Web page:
The seriousness of worldliness is observed in James 4:4. "Ye adulteresses, know ye not that the friendship of the world is enmity with God? Whosoever therefore would be a friend of the world maketh himself an enemy of God". Jesus said, "No man can serve two masters, for either he will hate the one, and love the other; or else he will hold to one, and despise the other. Ye cannot serve God and mammon." (Matt. 6:24). When men set their minds on carnal things, they shut God out. No man can put both God and the world first (cf. Matt. 6:33). It is impossible for one to have the love of the world and the love of the Father in him at the same time.

Three Classifications For Sin

Notice that "All that is in the not of the Father." There is an antithesis between that which is "in the world" and that which is "of the Father." The word "all" shows that every type of worldliness is not of divine origin. Further, every type of worldliness can be considered under the three classifications suggested by John — "the lust of the flesh and the lust of the eyes and the vainglory of life." Dramatically, these three phrases stand in apposition with "all that is in the world."

The word "lust" is significant in this context. The word translated "lust" in the New Testament is epithinnia, meaning "desire." The type of desire, whether good or evil, must be learned from the context. As it appears in a good sense, it is translated "desire" in such passages as Lk. 22:15, Phil. 1:23; 1 Thess. 2:17, etc. When the context denotes an evil desire, it is translated "lust" as in Mk. 4:19; Jno. 8:44; Rom. 1:24; 6:12; 7:7; 1 Jno. 2:16.

The "lust of the flesh" refers to evil desires of the flesh. The "works of the flesh" are mentioned in Gal. 5:19-21. This expression describes the inordinate desires of the body, all that is connected with unlawful gratification of the animal appetites. A large part of mankind lives for little more.

The "lust of the eyes" refers to evil desires for what is seen with the eyes. Covetousness is such a sin. One's attitude toward that which he sees is herein involved. Remember that the devil appealed to this desire when he showed Jesus all the kingdoms of the World (Matt. 4:8).

The "vainglory of life" or the "pride of life" refers to human pride in all its manifestations. To Eve it was the thought that she could be as wise as God (cf. Gen. 3:4-6). Satan appealed to the vanity of Jesus by challenging him to "show me" that God would take care of him (cf. Matt. 4:5-8). It may refer to whatever that is an index of pride, such as ostentatious display of dress, material possessions, etc.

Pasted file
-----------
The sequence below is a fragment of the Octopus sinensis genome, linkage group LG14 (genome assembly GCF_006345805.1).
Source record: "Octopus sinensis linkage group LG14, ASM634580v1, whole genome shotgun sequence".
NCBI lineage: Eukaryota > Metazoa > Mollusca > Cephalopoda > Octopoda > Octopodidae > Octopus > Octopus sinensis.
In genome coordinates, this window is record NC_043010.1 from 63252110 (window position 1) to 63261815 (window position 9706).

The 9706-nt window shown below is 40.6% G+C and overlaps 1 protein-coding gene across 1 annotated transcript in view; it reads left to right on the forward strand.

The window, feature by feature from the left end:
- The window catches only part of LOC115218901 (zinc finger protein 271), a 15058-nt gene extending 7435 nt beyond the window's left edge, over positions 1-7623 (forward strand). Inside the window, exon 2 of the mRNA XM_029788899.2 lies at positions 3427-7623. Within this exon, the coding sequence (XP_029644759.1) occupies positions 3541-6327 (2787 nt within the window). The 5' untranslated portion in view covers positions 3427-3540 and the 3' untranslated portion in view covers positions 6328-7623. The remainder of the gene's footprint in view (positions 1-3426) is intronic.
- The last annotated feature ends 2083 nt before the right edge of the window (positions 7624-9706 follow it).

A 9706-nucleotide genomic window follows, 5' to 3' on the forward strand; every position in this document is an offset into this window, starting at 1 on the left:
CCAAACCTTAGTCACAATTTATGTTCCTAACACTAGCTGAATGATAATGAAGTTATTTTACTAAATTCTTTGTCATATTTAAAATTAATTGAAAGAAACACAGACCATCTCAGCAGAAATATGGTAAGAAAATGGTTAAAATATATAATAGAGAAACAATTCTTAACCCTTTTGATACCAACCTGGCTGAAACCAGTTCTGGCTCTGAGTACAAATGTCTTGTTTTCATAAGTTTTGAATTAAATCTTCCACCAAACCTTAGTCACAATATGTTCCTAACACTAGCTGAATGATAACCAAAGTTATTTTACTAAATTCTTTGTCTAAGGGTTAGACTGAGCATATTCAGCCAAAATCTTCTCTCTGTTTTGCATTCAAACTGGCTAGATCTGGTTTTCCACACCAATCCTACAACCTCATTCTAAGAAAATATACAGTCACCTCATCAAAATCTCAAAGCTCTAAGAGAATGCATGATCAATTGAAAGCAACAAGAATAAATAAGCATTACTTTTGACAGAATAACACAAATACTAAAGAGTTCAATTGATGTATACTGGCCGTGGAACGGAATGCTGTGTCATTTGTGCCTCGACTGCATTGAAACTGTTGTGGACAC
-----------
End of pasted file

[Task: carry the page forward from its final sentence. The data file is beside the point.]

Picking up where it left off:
The Future Of Worldliness

Those whose aim in life is to satisfy their lusts, and concern themselves only with the here and now, do not realize that there is a future to worldliness. They don't like to think of the future, but this does not change things at all. The Bible teaches that "they who practice such things shall not inherit the kingdom of God" (Gal. 5:21), but rather "their part shall be in the lake that burneth with fire and brimstone; which is the second death" (Rev. 21:8).

One day the scenes of this life with all that is the object of physical desire shall pass away. John said, "The world passeth away, and the lusts thereof." Just think of the vanity of living for this world only. Its pleasures are only temporal, they shall pass away. Jesus said, "For what shall a man be profited if he gain the whole world, and forfeit his life? or what shall a man give in exchange for his life?" (Matt. 16:26). Friend, if you gain the world at the cost of health, happiness, home or heaven, you will have been cheated.

Think of the permanence assured the man who "doeth the will of God." John said, "He that doeth the will of God abideth forever." He does not mean to say that he will not experience physical death, as "it is appointed unto man once to die" (Heb, 9:27). But, he "abides forever" in the sense that he has built his hopes on things eternal, upon that which is secure within the veil, and that which can never pass away (cf. Matt. 7:24-27).


The Great Searcher of Hearts cannot be deceived, and soon our appropriate place will be assigned to us. Our eternal destiny depends on whether we are friends of the world — or whether we are friends of God. Whose friend are you? Examine yourself!

— 733 Mill St., Leitchfied, Ky.